Digital Texts in the Time of COVID: Educational Resources in U.S. Higher Education, 2020 | Julia E. Seaman and Jeff Seaman | Bay View Analytics, 2021

This report presents the results of a survey conducted among a representative sample of full-time and part-time faculty teaching online and blended courses at higher education institutions in the United States in the Fall 2020, which comprised 3,232 respondents from 1,316 colleges and universities.

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Pablo Markin

Community Manager, Open Research Community


Go to the profile of Pablo Markin
10 months ago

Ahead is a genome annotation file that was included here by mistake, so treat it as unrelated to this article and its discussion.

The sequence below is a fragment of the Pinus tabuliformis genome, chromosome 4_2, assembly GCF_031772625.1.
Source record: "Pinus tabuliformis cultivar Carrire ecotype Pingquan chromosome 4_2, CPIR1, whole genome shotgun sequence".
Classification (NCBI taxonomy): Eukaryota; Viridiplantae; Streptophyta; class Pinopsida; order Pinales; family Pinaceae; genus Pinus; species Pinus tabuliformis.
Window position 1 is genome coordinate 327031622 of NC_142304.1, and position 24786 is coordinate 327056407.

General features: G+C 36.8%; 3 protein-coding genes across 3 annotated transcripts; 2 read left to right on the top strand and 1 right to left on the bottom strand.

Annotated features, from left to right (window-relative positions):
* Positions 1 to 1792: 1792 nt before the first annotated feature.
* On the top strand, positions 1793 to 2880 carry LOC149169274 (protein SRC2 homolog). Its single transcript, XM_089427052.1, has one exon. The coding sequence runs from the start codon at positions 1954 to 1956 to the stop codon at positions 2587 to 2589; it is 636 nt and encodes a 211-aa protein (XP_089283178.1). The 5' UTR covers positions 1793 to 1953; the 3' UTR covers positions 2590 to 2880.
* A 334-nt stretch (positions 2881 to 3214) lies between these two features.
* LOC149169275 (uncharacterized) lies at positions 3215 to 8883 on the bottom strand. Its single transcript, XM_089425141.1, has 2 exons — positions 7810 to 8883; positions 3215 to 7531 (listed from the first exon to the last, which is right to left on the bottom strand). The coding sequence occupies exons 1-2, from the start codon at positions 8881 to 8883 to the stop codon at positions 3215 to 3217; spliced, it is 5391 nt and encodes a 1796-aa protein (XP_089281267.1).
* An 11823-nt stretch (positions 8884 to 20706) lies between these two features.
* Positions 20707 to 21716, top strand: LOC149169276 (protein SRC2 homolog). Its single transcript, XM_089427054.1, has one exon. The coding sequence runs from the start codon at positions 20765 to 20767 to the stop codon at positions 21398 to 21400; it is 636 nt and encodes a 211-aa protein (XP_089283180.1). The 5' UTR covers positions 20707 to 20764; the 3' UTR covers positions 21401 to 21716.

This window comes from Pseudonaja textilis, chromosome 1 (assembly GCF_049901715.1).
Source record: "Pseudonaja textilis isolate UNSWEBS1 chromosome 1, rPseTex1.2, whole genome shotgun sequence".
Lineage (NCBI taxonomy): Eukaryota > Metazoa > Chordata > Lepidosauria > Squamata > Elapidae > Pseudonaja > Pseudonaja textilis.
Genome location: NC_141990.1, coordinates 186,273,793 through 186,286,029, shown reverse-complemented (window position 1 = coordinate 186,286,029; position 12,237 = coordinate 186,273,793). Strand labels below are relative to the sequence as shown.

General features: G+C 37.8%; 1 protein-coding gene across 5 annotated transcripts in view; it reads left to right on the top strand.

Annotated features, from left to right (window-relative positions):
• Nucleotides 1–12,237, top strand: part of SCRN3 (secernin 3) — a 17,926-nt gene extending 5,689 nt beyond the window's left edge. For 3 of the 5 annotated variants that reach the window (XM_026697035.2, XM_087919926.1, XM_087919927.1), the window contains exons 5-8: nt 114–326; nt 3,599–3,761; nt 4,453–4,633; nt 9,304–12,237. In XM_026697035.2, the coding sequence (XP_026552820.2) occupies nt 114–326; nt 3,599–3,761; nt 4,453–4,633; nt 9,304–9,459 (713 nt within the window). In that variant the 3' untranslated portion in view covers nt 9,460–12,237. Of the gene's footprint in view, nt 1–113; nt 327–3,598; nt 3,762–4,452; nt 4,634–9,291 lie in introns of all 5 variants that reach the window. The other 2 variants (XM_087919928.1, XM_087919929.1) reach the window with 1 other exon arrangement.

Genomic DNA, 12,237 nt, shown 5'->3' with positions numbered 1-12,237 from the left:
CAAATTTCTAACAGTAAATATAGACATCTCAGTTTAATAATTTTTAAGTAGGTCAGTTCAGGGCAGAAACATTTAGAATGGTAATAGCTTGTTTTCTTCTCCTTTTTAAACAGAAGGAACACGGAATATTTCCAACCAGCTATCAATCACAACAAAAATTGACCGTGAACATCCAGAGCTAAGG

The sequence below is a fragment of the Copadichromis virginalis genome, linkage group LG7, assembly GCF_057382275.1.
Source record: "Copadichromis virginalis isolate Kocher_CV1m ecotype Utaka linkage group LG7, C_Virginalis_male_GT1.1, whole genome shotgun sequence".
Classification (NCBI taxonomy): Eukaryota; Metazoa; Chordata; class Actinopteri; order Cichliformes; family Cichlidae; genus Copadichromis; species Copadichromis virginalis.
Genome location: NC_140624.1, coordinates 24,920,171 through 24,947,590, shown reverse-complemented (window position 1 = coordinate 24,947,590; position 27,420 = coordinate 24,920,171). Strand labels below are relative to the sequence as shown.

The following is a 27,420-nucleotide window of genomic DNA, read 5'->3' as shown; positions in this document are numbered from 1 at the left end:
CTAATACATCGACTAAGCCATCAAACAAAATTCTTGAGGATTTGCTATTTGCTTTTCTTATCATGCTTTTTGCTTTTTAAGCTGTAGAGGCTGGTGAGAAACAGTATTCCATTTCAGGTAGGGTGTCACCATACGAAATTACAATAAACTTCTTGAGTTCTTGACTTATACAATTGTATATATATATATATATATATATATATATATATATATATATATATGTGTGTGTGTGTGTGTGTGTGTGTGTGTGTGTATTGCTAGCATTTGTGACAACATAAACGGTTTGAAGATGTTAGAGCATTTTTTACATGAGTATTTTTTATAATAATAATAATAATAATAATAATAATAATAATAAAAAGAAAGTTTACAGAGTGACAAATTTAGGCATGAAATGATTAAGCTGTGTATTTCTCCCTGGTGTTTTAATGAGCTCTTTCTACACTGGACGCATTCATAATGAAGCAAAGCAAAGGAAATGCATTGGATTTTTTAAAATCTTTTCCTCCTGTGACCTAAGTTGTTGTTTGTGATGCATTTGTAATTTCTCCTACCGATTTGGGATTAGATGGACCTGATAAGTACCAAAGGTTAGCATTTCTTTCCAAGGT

This report indicates a growing awareness of Open Educational Resources (OERs) among the teaching faculty members in recent years, such as those developed by OpenStax,  which promote inclusive access to higher education by lowering associated cost barriers, such as by removing the need for textbook purchasing, provided that their ebook and other online formats are available in Open Access. In this respect, whereas information on OERs can be driving its usage, especially at minority-serving institutions, publisher agreements are likely to play an important role as well. Yet, the qualitative findings of this report also suggest that faculty continue to be insufficiently informed about OERs and associated topics (42%: unaware of OERs; 16%: somewhat aware), such as Creative Commons licensing, which can serve as a further obstacle for the adoption of OERs in curricular design across the breadth of undergraduate and graduate courses. Thus, the complexity of interrelations between copyrights restrictions, Creative Commons terms and the public domain may demand further clarification beyond their general notion. While the awareness of specific OER initiatives, in contrast, may assist with OER adoption, the presence of support or ancillary materials can also sway the decisions of instructors on whether to use OERs in their teaching activities. Furthermore, OERs in the form of textbooks can be generally oriented, which also demands supplementary materials for eventual course development on their basis. Yet, teaching methodologies used in existing courses can be at variance with what textbooks in Open Access offer, which may limit the extent of their adoption.